Usually, at ObsidianNomad, we stay away from the social and political topics of the day. We keep things focused on nerd culture. This article is going to slightly deviate from that format and yet stay in our lane of nerd culture. Art has a way of imitating life and the same is true with the comic book community. When it comes to racism comic books have been represented in both negative ways and positive ways.

There was always a disconnect with superheroes and people of color because at the beginning of comics there were no creators or writers of color. You had gross misinterpretations of people of color due to the time’s comic books started. Characters like Captain Marvel’s Steamboat who was so offensive that it took a unity of integrated students to get the publisher not to use that character again.

Until the late 60’s and early 70’s, you had no proper representation of Black people in comics. The main reason a kid reads a comic is to escape the real world and go to a fantasy place where you could believe a man could fly. But how can you do that when those characters look nothing like you, and you can’t relate to what they are saying and doing because it is not your world.

Even as we got to more advanced times and thinking during the 1960’s through the 1980’s you still had a slight disconnect with comic book fans of color. Characters that were created of color were not written or drawn by people of color, so the stories and art were not always true to life as much as the White characters were. Also, a majority of characters of color were introduced with the front cover questioning whether they were friend or foe.

I distinctly remember Action Comic #521 in 1981 introducing Vixen and having a caption on the cover that would have the reader wondering whether she was hero or villainess. Obviously, Vixen is a hero, but the point is if you look at a majority of the books during that time any time a character of color was introduced this was the way.

In Green Lantern Green Arrow #76 published in the 70’s, writer Dennis O’Neil and artist Neal Adams created one of the first woke moments in comics. This happened when an elderly Black man told Green Lantern about himself. He asked Green Lantern point-blank how he tends to do for every race in the universe but still manages to ignore Black people in his own backyard. Green Lantern had no answer.

In Marvel Two-In-One #55, the Thing teamed up with Giant Man. No, not Hank Pym Giant Man but Bill Foster Giant Man. At the time Bill Foster was calling himself Black Goliath and during a conversation, the Thing talked Foster into changing his name to Giant Man. The Thing said to Foster, “anyone can tell you are Black …..” which prompted Foster to change his name and not be identified as a color but as a man.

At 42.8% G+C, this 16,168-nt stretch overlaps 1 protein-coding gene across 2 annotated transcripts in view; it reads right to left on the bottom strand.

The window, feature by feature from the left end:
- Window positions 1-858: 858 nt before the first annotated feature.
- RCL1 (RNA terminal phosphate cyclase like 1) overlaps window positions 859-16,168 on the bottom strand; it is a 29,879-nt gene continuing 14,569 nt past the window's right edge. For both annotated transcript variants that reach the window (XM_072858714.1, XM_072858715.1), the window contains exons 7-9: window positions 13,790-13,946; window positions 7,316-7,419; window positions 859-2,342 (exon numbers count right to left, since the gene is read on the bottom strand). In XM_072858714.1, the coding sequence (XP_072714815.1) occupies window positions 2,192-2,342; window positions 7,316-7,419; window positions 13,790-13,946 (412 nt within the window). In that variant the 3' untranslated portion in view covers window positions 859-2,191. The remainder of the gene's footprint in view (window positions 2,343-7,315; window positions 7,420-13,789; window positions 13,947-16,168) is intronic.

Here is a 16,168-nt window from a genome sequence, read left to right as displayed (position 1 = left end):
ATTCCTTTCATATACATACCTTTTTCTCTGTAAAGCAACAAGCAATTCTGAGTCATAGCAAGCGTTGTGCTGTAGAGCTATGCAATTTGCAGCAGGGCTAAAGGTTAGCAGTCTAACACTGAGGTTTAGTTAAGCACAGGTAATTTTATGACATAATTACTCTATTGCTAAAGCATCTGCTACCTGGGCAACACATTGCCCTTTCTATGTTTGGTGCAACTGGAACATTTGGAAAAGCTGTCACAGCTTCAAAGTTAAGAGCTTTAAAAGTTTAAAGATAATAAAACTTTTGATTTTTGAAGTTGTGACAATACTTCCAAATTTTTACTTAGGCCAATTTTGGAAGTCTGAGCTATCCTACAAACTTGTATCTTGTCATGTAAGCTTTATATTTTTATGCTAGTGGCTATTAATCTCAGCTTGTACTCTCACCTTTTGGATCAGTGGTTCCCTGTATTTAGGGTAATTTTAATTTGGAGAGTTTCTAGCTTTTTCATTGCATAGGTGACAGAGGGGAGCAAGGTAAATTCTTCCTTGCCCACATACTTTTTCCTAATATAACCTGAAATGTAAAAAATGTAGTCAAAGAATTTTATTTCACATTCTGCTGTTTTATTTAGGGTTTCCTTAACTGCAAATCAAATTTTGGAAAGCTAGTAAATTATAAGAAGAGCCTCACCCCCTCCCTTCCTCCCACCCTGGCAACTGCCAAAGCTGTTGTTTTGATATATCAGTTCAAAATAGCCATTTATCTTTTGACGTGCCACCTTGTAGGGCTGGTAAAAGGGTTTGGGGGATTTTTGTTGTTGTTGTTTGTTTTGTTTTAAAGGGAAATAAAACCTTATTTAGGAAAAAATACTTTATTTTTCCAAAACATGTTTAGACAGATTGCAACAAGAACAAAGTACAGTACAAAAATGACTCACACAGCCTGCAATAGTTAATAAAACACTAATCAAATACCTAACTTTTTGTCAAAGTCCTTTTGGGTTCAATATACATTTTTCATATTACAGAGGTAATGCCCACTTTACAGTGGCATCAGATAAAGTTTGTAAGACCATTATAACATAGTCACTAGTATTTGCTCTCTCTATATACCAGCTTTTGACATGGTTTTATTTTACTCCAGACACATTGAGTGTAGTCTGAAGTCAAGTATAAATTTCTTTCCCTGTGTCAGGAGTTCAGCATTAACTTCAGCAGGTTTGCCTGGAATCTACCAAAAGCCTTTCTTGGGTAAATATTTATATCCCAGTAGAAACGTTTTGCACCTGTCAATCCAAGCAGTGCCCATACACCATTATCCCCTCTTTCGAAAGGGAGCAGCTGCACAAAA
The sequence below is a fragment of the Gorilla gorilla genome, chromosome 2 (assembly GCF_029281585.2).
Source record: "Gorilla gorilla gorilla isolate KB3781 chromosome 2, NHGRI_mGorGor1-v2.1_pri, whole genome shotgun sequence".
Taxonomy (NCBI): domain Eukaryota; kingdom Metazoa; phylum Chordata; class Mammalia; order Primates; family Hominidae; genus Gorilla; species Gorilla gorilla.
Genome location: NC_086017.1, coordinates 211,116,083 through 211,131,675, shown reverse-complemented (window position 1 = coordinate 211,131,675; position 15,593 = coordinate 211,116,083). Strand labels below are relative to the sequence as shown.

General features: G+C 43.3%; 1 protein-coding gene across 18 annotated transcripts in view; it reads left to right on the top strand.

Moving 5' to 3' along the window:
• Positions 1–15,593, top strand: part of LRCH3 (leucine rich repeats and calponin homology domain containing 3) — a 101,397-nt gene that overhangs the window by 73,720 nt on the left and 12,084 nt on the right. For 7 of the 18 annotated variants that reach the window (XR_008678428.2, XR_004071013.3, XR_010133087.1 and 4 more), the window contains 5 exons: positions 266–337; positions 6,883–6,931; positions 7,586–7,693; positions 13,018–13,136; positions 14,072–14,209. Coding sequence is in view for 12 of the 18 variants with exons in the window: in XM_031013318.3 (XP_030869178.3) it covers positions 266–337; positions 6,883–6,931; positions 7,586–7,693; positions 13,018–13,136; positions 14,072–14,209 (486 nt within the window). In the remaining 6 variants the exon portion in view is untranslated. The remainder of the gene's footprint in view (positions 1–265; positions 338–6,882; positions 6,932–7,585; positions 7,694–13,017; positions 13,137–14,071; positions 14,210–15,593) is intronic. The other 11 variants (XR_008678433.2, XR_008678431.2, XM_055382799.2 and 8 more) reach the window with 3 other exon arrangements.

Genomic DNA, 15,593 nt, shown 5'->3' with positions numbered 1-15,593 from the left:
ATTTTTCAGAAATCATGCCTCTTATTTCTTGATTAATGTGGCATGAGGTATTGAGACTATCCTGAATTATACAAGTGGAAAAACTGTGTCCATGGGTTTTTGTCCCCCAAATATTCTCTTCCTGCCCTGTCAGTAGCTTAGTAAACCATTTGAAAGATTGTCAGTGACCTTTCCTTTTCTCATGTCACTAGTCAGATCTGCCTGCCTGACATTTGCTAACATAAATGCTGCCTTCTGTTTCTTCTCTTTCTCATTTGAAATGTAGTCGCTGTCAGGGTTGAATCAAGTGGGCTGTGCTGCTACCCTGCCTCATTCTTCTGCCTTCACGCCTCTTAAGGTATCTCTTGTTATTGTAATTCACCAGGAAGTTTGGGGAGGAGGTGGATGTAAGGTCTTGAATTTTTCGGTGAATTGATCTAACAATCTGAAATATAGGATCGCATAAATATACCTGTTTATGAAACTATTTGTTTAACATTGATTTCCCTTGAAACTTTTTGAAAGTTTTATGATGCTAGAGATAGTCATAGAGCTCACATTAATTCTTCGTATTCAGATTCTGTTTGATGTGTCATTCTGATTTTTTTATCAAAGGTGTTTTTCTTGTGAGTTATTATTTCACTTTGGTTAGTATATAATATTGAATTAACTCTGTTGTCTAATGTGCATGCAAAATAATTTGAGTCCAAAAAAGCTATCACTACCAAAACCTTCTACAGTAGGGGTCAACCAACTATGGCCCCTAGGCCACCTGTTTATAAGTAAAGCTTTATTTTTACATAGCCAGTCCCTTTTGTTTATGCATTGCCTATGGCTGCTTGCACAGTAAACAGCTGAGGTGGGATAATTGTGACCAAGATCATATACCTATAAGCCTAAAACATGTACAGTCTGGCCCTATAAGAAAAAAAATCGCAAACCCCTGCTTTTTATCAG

I would say a pivotal point that people of color started to get represented properly in comics was the creation of Milestone Comics. In 1993 a collective group of Afro-American writers and artists joined to create a line of comics that represented minority characters. Consisting of Dwayne McDuffie, Denys Cowan, Derek Dingle, and Michael Davis a comic line was established through DC Comics publishing that brought characters from a different point of view from what we were used to seeing.

From their things in comics started to get a little better as far as stereotyping characters based on their ethnic background. Comic books were slowly catching up with the times as far as race relations. More issues related to bigotry and racism started to hit comics. We even got a Black man as Captain America for a short period of time. However, just as in real life the world of comics books also still has some growing pains to go through as far as getting this race thing right.

In 1967 Stan Lee, who was instrumental in bringing more diverse characters to Marvel in the 60’s and 70’s decided to start a column in the back of the books called Stan’s Soapbox. In this, Stan Lee would write letters to his readers about the stories or answer questions but sometimes he would use this platform to tell you how he felt about the world around him. With that said we are going to leave this article with words about racism from the great Stan Lee written in 1968.

Let’s lay it right on the line. Bigotry and racism are among the deadliest social ills plaguing the world today. But, unlike a team of costumed super-villains, they can’t be halted with a punch in the snoot, or a zap from a ray gun. The only way to destroy them is to expose them — to reveal them for the insidious evils they really are. The bigot is an unreasoning hater — one who hates blindly, fanatically, indiscriminately. If his hang-up is black men, he hates ALL black men. If a redhead once offended him, he hates ALL redheads. If some foreigner beat him to a job, he’s down on ALL foreigners. He hates people he’s never seen — people he’s never known — with equal intensity — with equal venom.

“Now, we’re not trying to say it’s unreasonable for one human being to bug another. But, although anyone has the right to dislike another individual, it’s totally irrational, patently insane to condemn an entire race — to despise an entire nation — to vilify an entire religion. Sooner or later, we must learn to judge each other on our own merits. Sooner or later, if man is ever to be worthy of his destiny, we must fill our hearts with tolerance. For then, and only then, will we be truly worthy of the concept that man was created in the image of God ― a God who calls us ALL ― His children.

“Pax et Justitia, Stan.”

Kenny Walker Jr

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